There are some projects under way to do just that though – like Project Better Place. I guess we will have to see how things pan out in the future…

          BTW – I should really turn off comments on the Youtube channel – the signal to noise ratio is pretty bad! See – I even missed your comment 🙁

          Thanks again for dropping by here though…

          Cheers
          Paul

    • L.Walters

      Oh, I didn’t realize this was a WordPress Blog!

        • paul

          Aye – it’s a self-hosted version of WordPress, we used the Hybrid Theme Framework and the skills of our designer & developer to make a nice child theme…. hope you like?

          And yep -that means it works with Gravatars 🙂

          Cheers
          Paul

    • L.Walters

      Yeah, DRAG RACE! DRAG RACE! DRAG RACE! DRAG RACE! DRAG RACE! DRAG RACE! DRAG RACE!

        • keith gerrard

          Ehh yes fine but to prove what exactly?
          One make EVs do not realy prove much in competition.
          Other than which EV is faster and which goes further.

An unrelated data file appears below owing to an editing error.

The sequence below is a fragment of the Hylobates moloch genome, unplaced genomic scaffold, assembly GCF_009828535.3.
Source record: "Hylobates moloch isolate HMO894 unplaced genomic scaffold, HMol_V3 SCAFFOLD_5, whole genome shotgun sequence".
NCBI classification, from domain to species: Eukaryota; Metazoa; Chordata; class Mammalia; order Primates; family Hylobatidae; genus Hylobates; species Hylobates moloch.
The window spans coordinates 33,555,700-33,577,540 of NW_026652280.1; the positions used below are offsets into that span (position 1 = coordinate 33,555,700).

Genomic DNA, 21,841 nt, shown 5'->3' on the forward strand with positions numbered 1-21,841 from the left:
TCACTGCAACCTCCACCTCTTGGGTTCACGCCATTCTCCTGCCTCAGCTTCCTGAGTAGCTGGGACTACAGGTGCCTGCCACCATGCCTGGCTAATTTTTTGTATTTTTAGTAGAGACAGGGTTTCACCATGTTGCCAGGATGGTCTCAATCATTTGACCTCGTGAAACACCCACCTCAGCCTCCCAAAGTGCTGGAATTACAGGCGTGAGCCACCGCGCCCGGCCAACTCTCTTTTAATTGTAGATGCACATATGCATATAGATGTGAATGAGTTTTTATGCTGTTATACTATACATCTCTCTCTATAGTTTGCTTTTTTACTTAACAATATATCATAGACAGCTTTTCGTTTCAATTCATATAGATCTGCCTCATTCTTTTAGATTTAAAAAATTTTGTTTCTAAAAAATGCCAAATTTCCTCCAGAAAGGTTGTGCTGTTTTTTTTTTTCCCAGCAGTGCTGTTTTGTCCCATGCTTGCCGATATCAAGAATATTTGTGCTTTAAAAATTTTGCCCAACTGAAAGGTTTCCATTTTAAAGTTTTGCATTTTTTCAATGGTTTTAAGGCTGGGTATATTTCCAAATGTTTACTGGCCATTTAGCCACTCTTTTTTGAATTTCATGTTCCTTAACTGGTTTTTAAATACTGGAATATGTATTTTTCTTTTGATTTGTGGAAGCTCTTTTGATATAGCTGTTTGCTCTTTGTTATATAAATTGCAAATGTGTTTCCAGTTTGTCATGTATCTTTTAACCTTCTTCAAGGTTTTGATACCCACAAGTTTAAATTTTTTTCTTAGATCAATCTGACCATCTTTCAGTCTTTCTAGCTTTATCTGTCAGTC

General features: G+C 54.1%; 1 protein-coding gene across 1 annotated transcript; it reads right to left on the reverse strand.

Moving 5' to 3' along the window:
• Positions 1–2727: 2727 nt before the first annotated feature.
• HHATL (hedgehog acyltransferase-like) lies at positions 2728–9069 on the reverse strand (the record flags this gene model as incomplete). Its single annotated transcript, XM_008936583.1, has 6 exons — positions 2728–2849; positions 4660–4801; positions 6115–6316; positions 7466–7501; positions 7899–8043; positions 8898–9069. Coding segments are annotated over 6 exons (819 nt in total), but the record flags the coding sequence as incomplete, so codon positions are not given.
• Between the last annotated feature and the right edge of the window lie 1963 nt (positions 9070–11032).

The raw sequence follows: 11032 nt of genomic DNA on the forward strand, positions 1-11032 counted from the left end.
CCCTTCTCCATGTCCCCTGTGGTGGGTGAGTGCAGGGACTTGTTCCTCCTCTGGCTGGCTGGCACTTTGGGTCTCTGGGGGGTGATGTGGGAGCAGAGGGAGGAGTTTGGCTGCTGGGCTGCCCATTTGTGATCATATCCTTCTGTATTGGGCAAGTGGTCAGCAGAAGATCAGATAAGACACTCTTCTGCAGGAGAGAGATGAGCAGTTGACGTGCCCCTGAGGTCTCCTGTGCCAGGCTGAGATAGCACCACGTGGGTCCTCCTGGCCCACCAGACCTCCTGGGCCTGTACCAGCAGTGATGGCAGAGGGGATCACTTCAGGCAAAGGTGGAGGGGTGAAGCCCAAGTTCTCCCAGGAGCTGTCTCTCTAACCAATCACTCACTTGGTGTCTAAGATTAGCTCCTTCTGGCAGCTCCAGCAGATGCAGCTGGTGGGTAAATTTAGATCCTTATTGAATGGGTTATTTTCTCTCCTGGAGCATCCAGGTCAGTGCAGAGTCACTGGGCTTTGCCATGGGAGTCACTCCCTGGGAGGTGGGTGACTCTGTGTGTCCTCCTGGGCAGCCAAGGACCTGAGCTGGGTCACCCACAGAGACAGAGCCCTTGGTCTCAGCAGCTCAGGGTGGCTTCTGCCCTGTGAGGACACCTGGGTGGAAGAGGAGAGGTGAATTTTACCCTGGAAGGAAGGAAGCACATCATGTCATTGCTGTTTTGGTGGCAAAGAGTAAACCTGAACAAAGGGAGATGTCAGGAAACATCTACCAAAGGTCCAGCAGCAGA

For vehicles priced way above the public practical level this is irelevent. Realy just an indulgence.
          What is needed is a level playing field supported by a sensible set of regulations.
          This only exists in electric motor cycle racing and in Hybrids at present.

            • Simba

              @ Keith

              you make a good point, however

              DRAG RACE! DRAG RACE! DRAG RACE! DRAG RACE! DRAG RACE! DRAG RACE! DRAG RACE!

                • keith gerrard

                  Yes I agree
                  Dale needs to run the car on the drag strip simply to regain the interest of the media.
                  If he can beat the 11 second 100 plus I achieved with my 600 bhp Ford Mustang in the 1970s I would be impressed.

                    • Simba

                      That is mighty fast. you didn’t happen to catch it on film AND upload it onto Youtube did you? (obviously uploaded it a bit later than 1970’s 😛 )

                      Speaking of bhp what is the predicted bhp of the nemesis anyway. 200? 300? 400!? je ne sais pas.